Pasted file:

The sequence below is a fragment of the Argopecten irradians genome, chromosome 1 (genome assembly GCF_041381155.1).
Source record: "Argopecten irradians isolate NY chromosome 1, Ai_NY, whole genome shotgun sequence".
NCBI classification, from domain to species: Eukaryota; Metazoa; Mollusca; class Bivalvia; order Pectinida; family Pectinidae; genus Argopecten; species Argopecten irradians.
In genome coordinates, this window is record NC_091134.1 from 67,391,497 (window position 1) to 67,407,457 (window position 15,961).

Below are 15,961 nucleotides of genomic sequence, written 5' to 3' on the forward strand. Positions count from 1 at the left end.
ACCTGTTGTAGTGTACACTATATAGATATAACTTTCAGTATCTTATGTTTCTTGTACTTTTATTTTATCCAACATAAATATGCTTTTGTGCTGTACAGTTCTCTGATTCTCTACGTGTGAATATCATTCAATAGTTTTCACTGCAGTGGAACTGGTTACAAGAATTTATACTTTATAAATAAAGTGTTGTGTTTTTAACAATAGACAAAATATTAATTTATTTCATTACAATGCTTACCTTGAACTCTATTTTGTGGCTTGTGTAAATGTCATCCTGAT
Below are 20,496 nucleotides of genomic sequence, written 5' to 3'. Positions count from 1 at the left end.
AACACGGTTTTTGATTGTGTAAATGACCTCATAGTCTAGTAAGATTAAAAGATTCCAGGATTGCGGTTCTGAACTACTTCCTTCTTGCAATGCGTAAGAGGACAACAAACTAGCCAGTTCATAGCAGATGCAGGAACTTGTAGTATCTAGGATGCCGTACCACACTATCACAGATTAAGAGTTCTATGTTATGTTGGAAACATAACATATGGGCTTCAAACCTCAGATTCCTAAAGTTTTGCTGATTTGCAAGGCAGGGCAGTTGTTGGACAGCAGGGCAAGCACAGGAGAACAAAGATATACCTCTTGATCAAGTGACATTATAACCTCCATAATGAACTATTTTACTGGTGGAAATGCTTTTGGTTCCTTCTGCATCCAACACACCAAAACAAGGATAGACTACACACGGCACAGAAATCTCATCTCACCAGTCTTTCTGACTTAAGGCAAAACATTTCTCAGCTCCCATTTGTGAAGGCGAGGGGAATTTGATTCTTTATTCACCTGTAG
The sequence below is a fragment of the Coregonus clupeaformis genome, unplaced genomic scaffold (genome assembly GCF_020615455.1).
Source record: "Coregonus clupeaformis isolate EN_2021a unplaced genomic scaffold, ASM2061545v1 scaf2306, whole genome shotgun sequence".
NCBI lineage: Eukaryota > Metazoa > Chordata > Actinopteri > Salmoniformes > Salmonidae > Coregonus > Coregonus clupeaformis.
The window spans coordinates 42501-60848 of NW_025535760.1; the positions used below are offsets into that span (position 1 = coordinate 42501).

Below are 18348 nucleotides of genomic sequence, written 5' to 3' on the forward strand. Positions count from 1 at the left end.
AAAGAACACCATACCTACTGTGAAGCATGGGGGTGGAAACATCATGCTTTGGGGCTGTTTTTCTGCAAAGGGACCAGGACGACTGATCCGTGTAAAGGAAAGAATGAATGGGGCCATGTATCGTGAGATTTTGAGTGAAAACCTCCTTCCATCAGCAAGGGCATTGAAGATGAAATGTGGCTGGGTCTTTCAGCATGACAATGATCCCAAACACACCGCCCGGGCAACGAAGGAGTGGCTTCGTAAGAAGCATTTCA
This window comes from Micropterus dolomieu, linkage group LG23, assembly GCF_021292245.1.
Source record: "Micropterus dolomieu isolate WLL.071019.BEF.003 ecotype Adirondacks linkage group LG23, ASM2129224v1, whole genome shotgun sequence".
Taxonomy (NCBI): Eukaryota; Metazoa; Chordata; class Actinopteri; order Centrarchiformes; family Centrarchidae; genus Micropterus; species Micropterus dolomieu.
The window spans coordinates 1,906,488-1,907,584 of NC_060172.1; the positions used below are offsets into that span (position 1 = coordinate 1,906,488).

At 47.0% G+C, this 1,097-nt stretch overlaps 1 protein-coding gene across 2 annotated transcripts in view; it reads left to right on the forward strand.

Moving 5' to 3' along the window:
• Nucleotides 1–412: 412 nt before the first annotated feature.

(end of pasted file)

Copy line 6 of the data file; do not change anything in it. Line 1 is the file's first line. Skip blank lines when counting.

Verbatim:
ACCTGTTGTAGTGTACACTATATAGATATAACTTTCAGTATCTTATGTTTCTTGTACTTTTATTTTATCCAACATAAATATGCTTTTGTGCTGTACAGTTCTCTGATTCTCTACGTGTGAATATCATTCAATAGTTTTCACTGCAGTGGAACTGGTTACAAGAATTTATACTTTATAAATAAAGTGTTGTGTTTTTAACAATAGACAAAATATTAATTTATTTCATTACAATGCTTACCTTGAACTCTATTTTGTGGCTTGTGTAAATGTCATCCTGAT